François Maltais, MD; Jean Bourbeau, MD, MSc; Stan Shapiro, PhD; Yves Lacasse, MD, MSc; Hélène Perrault, PhD; Marc Baltzan, MD, MSc; Paul Hernandez, MD; Michel Rouleau, MD; Marcel Julien, MD; Simon Parenteau, MD; Bruno Paradis, MD; Robert D. Levy, MD; Pat Camp, Pht, PhD; Richard Lecours, MD; Richard Audet, MD; Brian Hutton, MSc; John R. Penrod, PhD; Danielle Picard, RN; Sarah Bernard, MSc; Chronic Obstructive Pulmonary Disease Axis of the Respiratory Health Network, Fonds de la recherche en santé du Québec
Maltais F, Bourbeau J, Shapiro S, Lacasse Y, Perrault H, Baltzan M, et al. Effects of Home-Based Pulmonary Rehabilitation in Patients with Chronic Obstructive Pulmonary Disease: A Randomized Trial. Ann Intern Med. 2008;149:869-878. doi: 10.7326/0003-4819-149-12-200812160-00006
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Published: Ann Intern Med. 2008;149(12):869-878.
Home-based rehabilitation is a promising approach to improve access to pulmonary rehabilitation.
To assess whether self-monitored, home-based rehabilitation is as effective as outpatient, hospital-based rehabilitation in patients with chronic obstructive pulmonary disease (COPD).
Randomized, multicenter, noninferiority trial.
10 academic and community medical centers in Canada.
252 patients with moderate to severe COPD.
After a 4-week education program, patients took part in home-based rehabilitation or outpatient, hospital-based rehabilitation for 8 weeks. They were followed for 40 weeks to complete the 1-year study.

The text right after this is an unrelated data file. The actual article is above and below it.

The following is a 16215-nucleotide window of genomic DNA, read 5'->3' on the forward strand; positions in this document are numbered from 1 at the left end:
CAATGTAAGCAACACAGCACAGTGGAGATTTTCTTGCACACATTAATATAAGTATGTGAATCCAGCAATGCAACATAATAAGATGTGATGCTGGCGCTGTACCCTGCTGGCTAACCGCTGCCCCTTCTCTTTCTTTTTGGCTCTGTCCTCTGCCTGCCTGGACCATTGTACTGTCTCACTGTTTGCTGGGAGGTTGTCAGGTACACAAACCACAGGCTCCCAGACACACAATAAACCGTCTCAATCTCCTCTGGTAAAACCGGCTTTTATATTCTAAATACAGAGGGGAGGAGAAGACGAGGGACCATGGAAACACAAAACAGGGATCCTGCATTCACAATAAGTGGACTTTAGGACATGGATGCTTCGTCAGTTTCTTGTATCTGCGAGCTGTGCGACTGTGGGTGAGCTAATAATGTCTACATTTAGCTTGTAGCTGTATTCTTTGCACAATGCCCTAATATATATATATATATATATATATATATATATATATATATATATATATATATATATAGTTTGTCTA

The primary outcome was the change in Chronic Respiratory Questionnaire dyspnea subscale score at 1 year. The primary analysis took a modified intention-to-treat approach by using all patients who provided data at the specified follow-up time, regardless of their level of adherence. The analysis used regression modeling that adjusted for the effects of center, sex, and baseline level. All differences were computed as home intervention minus outpatient intervention.
Both interventions produced similar improvements in the Chronic Respiratory Questionnaire dyspnea subscale at 1 year: improvement in dyspnea of 0.62 (95% CI, 0.43 to 0.80) units in the home intervention (nÂ = 107) and 0.46 (CI, 0.28 to 0.64) units in the outpatient intervention (nÂ = 109). The difference between the 2 treatments at 1 year was small and clinically unimportant. The 95% CI of the difference did not exceed the prespecified noninferiority margin of 0.5: difference in dyspnea score of 0.16 (CI, âˆ’0.08 to 0.40). Most adverse events were related to COPD exacerbations. No serious adverse event was considered to be related to the study intervention.
The contribution of the educational program to the improvement in health status and exercise tolerance cannot be ascertained.
Home rehabilitation is a useful, equivalent alternative to outpatient rehabilitation in patients with COPD.
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Chronic Obstructive Airway Disease, Prevention/Screening, Pulmonary/Critical Care.
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